On arrival, we went first to the Valley of Desolation in Camdeboo NP. We didn’t see much game, but the Valley itself was impressive. There is a short hike along the rim which tells you about the local trees, and several viewpoints over the town and desert.
Day 12: Graaff-Reinet to Cape Town
Summary: Graaff-Reinet to Cape Town is a 670-740 km, 7- 8-hour drive. We spent the day driving, opting for the scenic Klein Karoo route. We stopped at Buffelsdrift Game Lodge for lunch before arriving that evening back in Cape Town.
The next day we drove back via the Klein Karoo (through Willowmore and then Oudtshoorn), rather than the N1. The scenery was great and it added about 1 hour to our journey. It was a beautiful drive, and we wished we had a few extra days to explore this region more. For lunch we went to Buffelsdrift Game Lodge*, a ten-minute drive north of Oudtshoorn. It was strange to sit on the beautiful wooden deck overlooking the hippo pool with buck walking about below us.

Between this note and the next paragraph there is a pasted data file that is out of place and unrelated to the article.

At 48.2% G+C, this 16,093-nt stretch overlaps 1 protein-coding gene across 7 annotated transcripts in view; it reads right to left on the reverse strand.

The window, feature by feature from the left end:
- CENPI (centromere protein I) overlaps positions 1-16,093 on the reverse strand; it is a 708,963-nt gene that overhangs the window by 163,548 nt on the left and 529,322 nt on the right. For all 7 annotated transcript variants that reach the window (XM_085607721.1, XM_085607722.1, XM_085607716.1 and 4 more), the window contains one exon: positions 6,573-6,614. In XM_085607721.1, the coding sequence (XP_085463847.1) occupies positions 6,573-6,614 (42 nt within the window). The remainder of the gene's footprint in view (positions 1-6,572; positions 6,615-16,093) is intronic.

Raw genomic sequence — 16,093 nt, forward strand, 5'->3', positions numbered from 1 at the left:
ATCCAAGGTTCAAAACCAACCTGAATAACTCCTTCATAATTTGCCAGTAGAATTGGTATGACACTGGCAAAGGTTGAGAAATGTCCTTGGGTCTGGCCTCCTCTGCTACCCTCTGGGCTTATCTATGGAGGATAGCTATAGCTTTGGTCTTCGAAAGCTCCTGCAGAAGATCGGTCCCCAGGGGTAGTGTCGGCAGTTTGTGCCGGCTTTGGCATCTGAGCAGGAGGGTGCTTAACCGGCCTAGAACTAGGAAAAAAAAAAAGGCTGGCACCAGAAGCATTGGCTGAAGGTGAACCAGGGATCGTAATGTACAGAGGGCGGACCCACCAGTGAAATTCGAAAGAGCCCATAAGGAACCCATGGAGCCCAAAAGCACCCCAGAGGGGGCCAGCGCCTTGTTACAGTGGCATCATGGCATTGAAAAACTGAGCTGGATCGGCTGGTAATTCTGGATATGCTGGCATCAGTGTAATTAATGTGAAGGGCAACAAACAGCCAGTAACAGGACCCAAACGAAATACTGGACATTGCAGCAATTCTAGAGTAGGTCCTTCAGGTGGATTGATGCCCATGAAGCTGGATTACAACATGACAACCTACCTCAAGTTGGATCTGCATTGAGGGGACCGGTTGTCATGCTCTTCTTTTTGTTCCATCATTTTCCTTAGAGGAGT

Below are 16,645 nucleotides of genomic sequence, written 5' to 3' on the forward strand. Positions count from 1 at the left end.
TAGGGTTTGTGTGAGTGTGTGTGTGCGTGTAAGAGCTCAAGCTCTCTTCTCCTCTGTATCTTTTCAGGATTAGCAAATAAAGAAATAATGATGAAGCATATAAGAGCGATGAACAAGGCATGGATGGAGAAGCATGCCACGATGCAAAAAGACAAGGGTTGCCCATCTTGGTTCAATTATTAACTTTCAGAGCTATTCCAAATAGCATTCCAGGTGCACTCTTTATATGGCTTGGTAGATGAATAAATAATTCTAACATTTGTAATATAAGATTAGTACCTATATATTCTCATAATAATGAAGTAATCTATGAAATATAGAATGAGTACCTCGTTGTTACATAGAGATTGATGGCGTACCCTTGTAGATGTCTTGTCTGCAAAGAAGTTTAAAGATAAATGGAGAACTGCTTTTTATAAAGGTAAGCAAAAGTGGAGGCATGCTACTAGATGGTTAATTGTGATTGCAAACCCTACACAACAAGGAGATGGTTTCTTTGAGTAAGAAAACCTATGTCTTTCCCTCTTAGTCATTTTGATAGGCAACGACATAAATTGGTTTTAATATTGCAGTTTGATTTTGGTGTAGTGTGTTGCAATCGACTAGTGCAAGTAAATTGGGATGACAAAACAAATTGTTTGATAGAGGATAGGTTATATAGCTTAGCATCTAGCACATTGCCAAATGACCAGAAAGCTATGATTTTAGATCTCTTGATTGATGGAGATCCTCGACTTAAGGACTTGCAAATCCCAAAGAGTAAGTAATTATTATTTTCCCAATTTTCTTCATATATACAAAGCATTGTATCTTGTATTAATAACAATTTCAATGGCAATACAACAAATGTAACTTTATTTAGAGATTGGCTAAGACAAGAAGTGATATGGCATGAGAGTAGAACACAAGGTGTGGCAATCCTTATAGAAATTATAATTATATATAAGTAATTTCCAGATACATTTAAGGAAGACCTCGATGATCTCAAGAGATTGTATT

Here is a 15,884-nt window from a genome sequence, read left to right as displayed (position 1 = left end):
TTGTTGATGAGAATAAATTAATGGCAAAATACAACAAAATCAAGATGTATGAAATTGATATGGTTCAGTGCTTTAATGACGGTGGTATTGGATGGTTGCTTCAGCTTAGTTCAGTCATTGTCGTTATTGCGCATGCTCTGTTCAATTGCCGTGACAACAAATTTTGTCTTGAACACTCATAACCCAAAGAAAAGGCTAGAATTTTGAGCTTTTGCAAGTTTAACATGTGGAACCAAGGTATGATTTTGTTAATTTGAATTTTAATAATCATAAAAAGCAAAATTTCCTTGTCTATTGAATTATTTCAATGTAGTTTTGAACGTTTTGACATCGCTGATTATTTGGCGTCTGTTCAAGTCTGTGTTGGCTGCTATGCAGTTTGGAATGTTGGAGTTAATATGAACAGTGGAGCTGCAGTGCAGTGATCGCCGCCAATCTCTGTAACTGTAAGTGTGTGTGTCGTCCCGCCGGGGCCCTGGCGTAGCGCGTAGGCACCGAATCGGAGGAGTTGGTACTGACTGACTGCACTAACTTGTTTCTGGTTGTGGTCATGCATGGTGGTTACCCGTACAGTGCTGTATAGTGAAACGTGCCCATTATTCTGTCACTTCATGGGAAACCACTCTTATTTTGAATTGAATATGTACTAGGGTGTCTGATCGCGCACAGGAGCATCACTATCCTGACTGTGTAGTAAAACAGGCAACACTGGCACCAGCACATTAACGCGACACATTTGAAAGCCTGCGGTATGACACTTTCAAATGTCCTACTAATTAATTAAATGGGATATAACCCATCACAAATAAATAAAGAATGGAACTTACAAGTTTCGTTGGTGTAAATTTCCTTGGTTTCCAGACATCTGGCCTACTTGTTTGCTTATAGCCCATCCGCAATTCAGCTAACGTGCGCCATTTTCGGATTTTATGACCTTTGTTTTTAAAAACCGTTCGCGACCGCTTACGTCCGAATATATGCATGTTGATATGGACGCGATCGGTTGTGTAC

We almost got carried away thinking we would stay there the night and go on a few game drives… But actually we had to get back to Cape Town. A few hours after lunch we realized we’d both left our jumpers at lunch. Almost a disaster, but when we phoned they were very helpful and couriered them back to Cape Town.
After all the beautiful weather, it started raining more and more as we got closer to Cape Town, and it was bucketing down and dark when we arrived. We were glad to get home inside, though sad that our super amazing Drakensberg Road Trip was over.
Potential Extensions to a Drakensberg Road Trip
We could easily have spent an extra night everywhere we stayed.
On the Way There and the Way Back